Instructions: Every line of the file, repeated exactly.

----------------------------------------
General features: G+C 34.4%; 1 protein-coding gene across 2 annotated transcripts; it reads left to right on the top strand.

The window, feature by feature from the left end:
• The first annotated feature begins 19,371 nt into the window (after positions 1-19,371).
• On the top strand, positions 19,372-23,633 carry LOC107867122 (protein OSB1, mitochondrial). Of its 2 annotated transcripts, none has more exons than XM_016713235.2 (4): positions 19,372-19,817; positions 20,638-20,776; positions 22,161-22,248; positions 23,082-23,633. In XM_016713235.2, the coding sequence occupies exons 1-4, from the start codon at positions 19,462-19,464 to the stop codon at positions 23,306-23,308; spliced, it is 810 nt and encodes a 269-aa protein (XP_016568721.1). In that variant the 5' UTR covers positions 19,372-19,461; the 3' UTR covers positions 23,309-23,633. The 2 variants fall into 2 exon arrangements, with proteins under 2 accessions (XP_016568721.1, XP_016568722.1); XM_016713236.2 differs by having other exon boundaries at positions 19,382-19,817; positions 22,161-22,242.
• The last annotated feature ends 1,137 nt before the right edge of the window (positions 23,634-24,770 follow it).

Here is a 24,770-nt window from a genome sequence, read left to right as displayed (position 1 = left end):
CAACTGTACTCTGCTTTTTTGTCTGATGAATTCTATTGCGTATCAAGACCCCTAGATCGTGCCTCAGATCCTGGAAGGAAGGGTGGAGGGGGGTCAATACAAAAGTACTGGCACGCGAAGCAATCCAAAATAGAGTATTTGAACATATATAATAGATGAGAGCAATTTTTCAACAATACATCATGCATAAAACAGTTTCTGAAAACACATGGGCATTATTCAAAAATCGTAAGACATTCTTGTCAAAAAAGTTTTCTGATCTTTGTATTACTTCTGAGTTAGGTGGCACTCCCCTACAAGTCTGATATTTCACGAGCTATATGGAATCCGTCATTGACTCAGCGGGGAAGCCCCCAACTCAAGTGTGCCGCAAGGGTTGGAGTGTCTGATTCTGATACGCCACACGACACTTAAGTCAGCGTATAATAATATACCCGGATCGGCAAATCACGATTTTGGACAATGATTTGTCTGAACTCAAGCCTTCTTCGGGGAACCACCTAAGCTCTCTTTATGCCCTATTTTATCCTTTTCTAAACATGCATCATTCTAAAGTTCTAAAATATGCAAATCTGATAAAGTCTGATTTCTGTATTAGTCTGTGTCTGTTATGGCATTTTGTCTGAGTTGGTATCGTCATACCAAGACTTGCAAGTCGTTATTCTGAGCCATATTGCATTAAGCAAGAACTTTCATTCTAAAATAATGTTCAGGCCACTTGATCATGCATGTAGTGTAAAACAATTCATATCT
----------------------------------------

General features: G+C 34.4%; 1 protein-coding gene across 2 annotated transcripts; it reads left to right on the top strand.

The window, feature by feature from the left end:
• The first annotated feature begins 19,371 nt into the window (after positions 1-19,371).
• On the top strand, positions 19,372-23,633 carry LOC107867122 (protein OSB1, mitochondrial). Of its 2 annotated transcripts, none has more exons than XM_016713235.2 (4): positions 19,372-19,817; positions 20,638-20,776; positions 22,161-22,248; positions 23,082-23,633. In XM_016713235.2, the coding sequence occupies exons 1-4, from the start codon at positions 19,462-19,464 to the stop codon at positions 23,306-23,308; spliced, it is 810 nt and encodes a 269-aa protein (XP_016568721.1). In that variant the 5' UTR covers positions 19,372-19,461; the 3' UTR covers positions 23,309-23,633. The 2 variants fall into 2 exon arrangements, with proteins under 2 accessions (XP_016568721.1, XP_016568722.1); XM_016713236.2 differs by having other exon boundaries at positions 19,382-19,817; positions 22,161-22,242.
• The last annotated feature ends 1,137 nt before the right edge of the window (positions 23,634-24,770 follow it).

Here is a 24,770-nt window from a genome sequence, read left to right as displayed (position 1 = left end):
CAACTGTACTCTGCTTTTTTGTCTGATGAATTCTATTGCGTATCAAGACCCCTAGATCGTGCCTCAGATCCTGGAAGGAAGGGTGGAGGGGGGTCAATACAAAAGTACTGGCACGCGAAGCAATCCAAAATAGAGTATTTGAACATATATAATAGATGAGAGCAATTTTTCAACAATACATCATGCATAAAACAGTTTCTGAAAACACATGGGCATTATTCAAAAATCGTAAGACATTCTTGTCAAAAAAGTTTTCTGATCTTTGTATTACTTCTGAGTTAGGTGGCACTCCCCTACAAGTCTGATATTTCACGAGCTATATGGAATCCGTCATTGACTCAGCGGGGAAGCCCCCAACTCAAGTGTGCCGCAAGGGTTGGAGTGTCTGATTCTGATACGCCACACGACACTTAAGTCAGCGTATAATAATATACCCGGATCGGCAAATCACGATTTTGGACAATGATTTGTCTGAACTCAAGCCTTCTTCGGGGAACCACCTAAGCTCTCTTTATGCCCTATTTTATCCTTTTCTAAACATGCATCATTCTAAAGTTCTAAAATATGCAAATCTGATAAAGTCTGATTTCTGTATTAGTCTGTGTCTGTTATGGCATTTTGTCTGAGTTGGTATCGTCATACCAAGACTTGCAAGTCGTTATTCTGAGCCATATTGCATTAAGCAAGAACTTTCATTCTAAAATAATGTTCAGGCCACTTGATCATGCATGTAGTGTAAAACAATTCATATCT